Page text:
You have most likely asked questions containing the words 'this year'. Such questions can be like
- When do the schools start this year?
- On what day of week is the New Year Day this year?
- How our wedding day occurs this year?
- When will we have the annual meeting this year?
If you have been annoyed to find answers to questions like these, this article might be something to read further.
The calendar that we are using makes almonst all people to find answers to questions with 'this year'. If we had a slightly different calendar, most of those questions would be superfluous.
The western calendar that we are commonly using is officially called Gregorian Calendar as its development was initiated by Pope Gregory XIII. The Gregorian Calendar was taken into use in Roman-Catholic countries in 1582. During the following centuries it was accepted in most countries of the western world.
The Gregorian Calendar is a modification of Julian Calendar which was developed during the days of Julius Caesar, the leader of the Roman Empire.
The following are the essential features of Gregorian Calendar.
- Time is calculated in years, months, and days. A year corresponds to the time that passes when the Earth circulates the Sun. A day is the time when the Earth rotates once around its own axis. A month resembles the time that the Moon needs to go around the Earth.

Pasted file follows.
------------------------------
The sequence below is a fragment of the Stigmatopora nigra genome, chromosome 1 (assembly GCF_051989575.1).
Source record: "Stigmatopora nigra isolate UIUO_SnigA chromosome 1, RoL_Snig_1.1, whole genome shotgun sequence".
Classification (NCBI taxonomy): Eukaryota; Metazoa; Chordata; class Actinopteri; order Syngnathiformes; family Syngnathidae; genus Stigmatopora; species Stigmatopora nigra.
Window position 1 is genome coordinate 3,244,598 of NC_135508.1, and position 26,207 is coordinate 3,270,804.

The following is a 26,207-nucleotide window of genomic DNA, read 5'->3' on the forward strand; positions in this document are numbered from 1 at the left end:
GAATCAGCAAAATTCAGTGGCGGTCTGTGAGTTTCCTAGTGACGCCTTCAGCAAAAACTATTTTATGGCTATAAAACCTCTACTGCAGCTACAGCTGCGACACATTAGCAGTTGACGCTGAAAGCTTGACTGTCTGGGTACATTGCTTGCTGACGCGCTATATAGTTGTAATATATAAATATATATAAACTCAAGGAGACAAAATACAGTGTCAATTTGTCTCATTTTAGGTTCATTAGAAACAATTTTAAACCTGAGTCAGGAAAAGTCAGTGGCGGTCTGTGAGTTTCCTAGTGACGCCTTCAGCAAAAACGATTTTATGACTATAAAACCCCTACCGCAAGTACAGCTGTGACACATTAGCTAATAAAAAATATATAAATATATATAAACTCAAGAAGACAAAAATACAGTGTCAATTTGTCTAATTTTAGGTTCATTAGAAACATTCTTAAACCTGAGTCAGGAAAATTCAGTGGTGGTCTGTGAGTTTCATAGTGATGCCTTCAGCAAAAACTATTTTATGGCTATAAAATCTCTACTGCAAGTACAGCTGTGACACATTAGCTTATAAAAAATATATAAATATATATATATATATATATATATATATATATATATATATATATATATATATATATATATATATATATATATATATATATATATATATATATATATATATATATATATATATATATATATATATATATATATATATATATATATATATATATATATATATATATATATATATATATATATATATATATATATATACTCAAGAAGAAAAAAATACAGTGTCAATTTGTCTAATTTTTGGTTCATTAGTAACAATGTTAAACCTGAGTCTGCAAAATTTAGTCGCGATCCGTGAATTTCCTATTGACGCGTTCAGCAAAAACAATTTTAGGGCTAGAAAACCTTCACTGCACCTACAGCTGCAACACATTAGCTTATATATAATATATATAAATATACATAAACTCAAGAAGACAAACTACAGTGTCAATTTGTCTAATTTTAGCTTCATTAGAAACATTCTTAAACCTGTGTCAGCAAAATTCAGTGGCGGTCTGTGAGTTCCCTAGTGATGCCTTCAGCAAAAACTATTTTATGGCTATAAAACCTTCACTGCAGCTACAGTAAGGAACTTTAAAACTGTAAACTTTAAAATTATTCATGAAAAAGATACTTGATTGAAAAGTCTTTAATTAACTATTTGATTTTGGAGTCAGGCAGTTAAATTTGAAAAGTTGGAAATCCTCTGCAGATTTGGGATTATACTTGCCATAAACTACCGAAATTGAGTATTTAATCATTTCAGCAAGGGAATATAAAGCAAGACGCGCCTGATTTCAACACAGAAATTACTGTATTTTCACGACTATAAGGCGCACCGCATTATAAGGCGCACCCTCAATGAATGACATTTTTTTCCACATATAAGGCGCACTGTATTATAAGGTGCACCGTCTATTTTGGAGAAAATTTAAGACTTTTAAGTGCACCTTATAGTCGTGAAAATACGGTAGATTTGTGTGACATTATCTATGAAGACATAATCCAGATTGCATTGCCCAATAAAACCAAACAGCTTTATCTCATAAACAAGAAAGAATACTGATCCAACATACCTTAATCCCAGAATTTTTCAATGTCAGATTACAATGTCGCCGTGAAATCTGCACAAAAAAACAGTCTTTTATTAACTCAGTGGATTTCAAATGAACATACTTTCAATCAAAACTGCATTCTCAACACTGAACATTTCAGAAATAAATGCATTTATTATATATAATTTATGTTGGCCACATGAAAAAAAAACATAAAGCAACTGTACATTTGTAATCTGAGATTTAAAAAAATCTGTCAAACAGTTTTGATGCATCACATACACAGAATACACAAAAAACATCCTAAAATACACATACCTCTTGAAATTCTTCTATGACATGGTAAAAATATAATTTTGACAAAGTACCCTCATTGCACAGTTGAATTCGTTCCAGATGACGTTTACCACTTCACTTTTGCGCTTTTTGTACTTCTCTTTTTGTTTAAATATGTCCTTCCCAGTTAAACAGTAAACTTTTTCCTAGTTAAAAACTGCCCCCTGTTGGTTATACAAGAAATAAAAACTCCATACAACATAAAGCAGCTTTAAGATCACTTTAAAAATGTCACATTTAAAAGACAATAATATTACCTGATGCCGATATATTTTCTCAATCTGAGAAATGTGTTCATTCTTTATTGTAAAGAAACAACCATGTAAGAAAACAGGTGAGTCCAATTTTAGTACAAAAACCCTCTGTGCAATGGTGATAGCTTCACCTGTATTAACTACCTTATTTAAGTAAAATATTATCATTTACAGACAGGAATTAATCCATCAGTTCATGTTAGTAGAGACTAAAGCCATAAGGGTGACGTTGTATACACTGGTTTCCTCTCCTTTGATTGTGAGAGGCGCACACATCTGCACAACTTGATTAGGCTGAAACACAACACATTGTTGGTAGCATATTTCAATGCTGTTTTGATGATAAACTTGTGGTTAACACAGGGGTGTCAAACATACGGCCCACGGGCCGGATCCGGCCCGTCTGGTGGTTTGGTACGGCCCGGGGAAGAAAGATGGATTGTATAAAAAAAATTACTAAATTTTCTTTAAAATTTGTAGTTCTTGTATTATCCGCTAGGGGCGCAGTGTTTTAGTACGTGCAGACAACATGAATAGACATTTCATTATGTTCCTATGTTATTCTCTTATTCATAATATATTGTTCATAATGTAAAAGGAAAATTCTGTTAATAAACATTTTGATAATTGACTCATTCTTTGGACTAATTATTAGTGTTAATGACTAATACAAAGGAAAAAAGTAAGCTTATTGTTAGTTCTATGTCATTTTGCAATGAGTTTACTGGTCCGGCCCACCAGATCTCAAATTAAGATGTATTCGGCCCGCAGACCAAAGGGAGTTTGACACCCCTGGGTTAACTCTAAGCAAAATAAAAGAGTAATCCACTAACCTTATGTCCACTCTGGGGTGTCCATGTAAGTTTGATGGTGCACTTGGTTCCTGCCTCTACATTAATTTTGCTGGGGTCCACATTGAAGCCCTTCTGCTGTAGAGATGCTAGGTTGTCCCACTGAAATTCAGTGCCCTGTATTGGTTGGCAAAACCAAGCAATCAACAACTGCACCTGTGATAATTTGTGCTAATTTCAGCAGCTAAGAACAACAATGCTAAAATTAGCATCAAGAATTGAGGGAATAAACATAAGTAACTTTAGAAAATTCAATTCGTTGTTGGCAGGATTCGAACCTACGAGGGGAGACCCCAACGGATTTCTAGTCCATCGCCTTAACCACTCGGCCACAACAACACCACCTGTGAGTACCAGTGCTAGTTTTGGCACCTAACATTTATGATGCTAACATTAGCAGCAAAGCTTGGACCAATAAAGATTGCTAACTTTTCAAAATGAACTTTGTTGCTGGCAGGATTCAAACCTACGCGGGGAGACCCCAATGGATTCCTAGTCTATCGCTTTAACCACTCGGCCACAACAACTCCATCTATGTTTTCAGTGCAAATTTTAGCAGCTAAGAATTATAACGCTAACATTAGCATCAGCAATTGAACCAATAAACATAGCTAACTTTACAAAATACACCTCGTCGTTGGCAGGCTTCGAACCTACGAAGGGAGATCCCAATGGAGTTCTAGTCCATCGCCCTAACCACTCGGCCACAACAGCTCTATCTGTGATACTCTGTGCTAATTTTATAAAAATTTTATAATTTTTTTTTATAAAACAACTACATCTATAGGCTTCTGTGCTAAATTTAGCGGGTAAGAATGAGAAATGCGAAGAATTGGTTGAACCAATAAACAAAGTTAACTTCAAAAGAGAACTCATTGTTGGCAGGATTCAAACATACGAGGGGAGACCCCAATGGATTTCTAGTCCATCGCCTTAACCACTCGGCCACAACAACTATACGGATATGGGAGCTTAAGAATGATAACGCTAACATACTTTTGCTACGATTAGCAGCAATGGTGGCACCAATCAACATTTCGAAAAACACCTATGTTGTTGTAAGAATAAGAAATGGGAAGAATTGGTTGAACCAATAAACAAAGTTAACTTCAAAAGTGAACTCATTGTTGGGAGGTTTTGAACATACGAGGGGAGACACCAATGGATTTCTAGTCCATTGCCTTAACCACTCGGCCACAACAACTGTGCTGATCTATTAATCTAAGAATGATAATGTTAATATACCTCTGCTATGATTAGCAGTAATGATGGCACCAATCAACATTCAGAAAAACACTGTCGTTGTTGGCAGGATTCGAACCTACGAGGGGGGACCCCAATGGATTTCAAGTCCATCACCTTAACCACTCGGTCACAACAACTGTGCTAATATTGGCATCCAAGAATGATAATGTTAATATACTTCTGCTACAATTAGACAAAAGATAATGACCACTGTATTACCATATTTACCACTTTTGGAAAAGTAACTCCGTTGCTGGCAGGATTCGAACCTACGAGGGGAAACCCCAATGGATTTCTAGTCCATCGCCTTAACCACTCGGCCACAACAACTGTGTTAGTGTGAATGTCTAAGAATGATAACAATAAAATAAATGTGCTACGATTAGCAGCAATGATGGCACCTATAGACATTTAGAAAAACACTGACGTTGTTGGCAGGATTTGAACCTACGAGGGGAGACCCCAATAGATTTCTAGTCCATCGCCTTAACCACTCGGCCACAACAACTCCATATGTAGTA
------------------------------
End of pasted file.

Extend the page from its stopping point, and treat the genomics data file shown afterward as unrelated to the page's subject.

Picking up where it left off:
- Every year consists of 12 months that are 28, 29, 30, or 31 days long.
- Common years have 365 days.
- Years that are equally divisible by four are leap years which have 366 days. There are some exceptions to this basic rule, but all years divisible by four in the range 2004 ... 2096 are leap years.
- The extra day that exists in leap years is needed because the circulation time of the Earth around the Sun is not exactly 365 days. The extra day is added to the month February.
- In addition to years, months, and days, time is measured as weeks in the Gregorian Calendar. A week consists of seven days. Weeks do not relate to any astronomical facts.
- The beginning of a week is not synchronized with the beginning
of a year. For this
reason, there are 14 different calendars in the Gregorian system:
- Non-Leap Year starting with Monday
- Non-Leap Year starting with Tuesday
- Non-Leap Year starting with Wednesday
- Non-Leap Year starting with Thursday
- Non-Leap Year starting with Friday
- Non-Leap Year starting with Saturday
- Non-Leap Year starting with Sunday
- Leap Year starting with Monday
- Leap Year starting with Tuesday
- Leap Year starting with Wednesday
- Leap Year starting with Thursday
- Leap Year starting with Friday
- Leap Year starting with Saturday
- Leap Year starting with Sunday
- As weeks run independently in relation to years in the Gregorian calendar, the 14 different calendars are taken into use rather randomly. This makes it difficult to plan annual activities with the Gregorian Calendar.
- There are differences how weeks are displayed in Gregorian Calendars. In the United States it is common to use weeks that start with Sundays. In Europe weeks usually start with Mondays. You can find American-style calendars in figures 1 and 2. Here you can explore more Gregorian Calendars.